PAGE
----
"But we hope that WADA understands the realities and the situation well, and I hope that we will continue to interact with them as good partners in the future.

"The most important thing in this whole story is that RUSADA continues to work, continues to fulfill the tasks that have been set.

"In no case should we stop, we need to develop new approaches and new concepts, move on.

"I believe that regardless of from what conditions our task is to support RUSADA's efficiency and bring it further to a qualitatively new level."

RUSADA has appealed a four-year package of sanctions imposed by WADA as punishment for the manipulation of data at the Moscow Laboratory.

Ganus, who was appointed as RUSADA director general in 2017, had warned prior to yesterday’s meeting that his sacking could potentially impact the appeal to the Court of Arbitration for Sport.

Ganus oversaw WADA's controversial reinstatement of RUSADA, after it was declared non-compliant in 2015.

RUSADA was again declared non-compliant by WADA last December after the country was found to have manipulated the Moscow Laboratory data.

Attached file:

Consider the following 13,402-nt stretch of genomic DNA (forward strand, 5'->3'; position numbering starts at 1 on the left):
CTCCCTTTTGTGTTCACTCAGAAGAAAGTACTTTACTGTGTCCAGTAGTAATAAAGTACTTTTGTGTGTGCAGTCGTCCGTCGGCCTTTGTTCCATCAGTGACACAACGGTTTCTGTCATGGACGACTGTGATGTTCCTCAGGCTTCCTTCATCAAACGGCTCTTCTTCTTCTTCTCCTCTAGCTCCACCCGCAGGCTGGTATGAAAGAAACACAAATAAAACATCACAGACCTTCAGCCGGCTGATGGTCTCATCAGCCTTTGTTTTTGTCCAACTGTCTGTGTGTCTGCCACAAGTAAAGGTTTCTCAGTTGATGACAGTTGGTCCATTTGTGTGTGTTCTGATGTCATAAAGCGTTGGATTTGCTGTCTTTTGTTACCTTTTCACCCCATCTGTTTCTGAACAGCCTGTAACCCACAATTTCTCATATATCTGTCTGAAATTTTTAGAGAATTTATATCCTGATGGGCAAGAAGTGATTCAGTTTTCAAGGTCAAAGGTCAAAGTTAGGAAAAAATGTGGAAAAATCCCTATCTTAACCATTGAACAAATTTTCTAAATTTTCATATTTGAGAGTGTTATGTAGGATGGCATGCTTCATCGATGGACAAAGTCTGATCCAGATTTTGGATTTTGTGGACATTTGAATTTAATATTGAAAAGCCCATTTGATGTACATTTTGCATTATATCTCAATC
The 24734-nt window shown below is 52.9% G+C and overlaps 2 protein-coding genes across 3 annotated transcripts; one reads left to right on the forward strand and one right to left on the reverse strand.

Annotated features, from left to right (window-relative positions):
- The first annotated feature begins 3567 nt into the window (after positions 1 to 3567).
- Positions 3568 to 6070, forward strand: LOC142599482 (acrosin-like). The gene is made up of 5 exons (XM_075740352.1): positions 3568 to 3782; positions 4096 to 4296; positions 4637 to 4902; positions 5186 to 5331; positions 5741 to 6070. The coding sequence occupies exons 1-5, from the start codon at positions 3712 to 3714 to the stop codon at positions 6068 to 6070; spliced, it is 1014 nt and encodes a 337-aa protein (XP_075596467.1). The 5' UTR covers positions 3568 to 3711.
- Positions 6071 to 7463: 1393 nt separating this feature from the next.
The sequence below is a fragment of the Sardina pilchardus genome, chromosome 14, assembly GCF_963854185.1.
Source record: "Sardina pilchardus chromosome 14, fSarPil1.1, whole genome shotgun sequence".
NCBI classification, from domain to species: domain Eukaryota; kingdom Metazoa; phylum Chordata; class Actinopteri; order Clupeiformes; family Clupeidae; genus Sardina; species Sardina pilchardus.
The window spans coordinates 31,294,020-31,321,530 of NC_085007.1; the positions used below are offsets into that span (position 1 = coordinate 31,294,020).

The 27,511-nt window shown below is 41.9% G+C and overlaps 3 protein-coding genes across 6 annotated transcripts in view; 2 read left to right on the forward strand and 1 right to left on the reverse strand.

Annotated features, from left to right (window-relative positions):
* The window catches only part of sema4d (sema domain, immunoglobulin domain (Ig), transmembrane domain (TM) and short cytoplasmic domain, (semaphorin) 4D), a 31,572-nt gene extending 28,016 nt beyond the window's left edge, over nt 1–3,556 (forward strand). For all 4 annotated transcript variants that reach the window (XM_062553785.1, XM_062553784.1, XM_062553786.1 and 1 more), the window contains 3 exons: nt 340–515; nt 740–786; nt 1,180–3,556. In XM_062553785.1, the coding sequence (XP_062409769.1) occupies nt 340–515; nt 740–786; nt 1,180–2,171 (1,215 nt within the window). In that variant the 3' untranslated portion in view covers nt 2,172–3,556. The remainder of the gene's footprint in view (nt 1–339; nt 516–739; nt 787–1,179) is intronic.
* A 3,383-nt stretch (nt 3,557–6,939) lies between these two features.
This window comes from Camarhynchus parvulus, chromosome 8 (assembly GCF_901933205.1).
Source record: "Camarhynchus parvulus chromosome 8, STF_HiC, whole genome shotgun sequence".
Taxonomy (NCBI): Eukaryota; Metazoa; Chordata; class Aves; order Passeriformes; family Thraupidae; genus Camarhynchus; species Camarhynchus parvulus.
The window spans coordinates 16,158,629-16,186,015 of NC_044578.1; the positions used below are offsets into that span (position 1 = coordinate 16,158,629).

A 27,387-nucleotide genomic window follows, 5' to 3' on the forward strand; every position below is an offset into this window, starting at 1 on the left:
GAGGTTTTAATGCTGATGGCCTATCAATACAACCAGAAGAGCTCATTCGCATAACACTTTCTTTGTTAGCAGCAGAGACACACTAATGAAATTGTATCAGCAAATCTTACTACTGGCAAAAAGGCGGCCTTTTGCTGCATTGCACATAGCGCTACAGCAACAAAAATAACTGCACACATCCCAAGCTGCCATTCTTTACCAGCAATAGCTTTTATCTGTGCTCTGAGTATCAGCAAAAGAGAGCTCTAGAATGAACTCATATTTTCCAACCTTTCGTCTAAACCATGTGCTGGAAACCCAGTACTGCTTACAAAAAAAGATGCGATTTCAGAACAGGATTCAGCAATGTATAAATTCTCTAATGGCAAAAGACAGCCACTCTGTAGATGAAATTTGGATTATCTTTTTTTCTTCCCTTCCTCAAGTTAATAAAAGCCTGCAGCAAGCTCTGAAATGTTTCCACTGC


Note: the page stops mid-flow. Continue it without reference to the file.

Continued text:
Among the sanctions WADA has imposed on RUSADA is a four-year ban on the Russian flag flying at the Olympic Games or any World Championships.

Russia is also set to be stripped of any World Championships it has been awarded hosting rights to.

The sanctions will not come into force until the Court of Arbitration for Sport has rendered its final decision.

Hearings in the case are set to be held between November 2 and 5.

The removal of Ganus is not expected to impact reinstatement proceedings for the Russian Athletics Federation (RusAF).

The composition of the RusAF Reinstatement Commission, however, is expected to revised due to Ganus and Pakhnotskaya leaving their positions.

Both officials had participated in a virtual meeting on August 20, which sought to discuss proposals for how RusAF can instill a zero-tolerance attitude towards doping in Russia.

A roadmap detailing RusAF's plans must be submitted to World Athletics by the end of the month.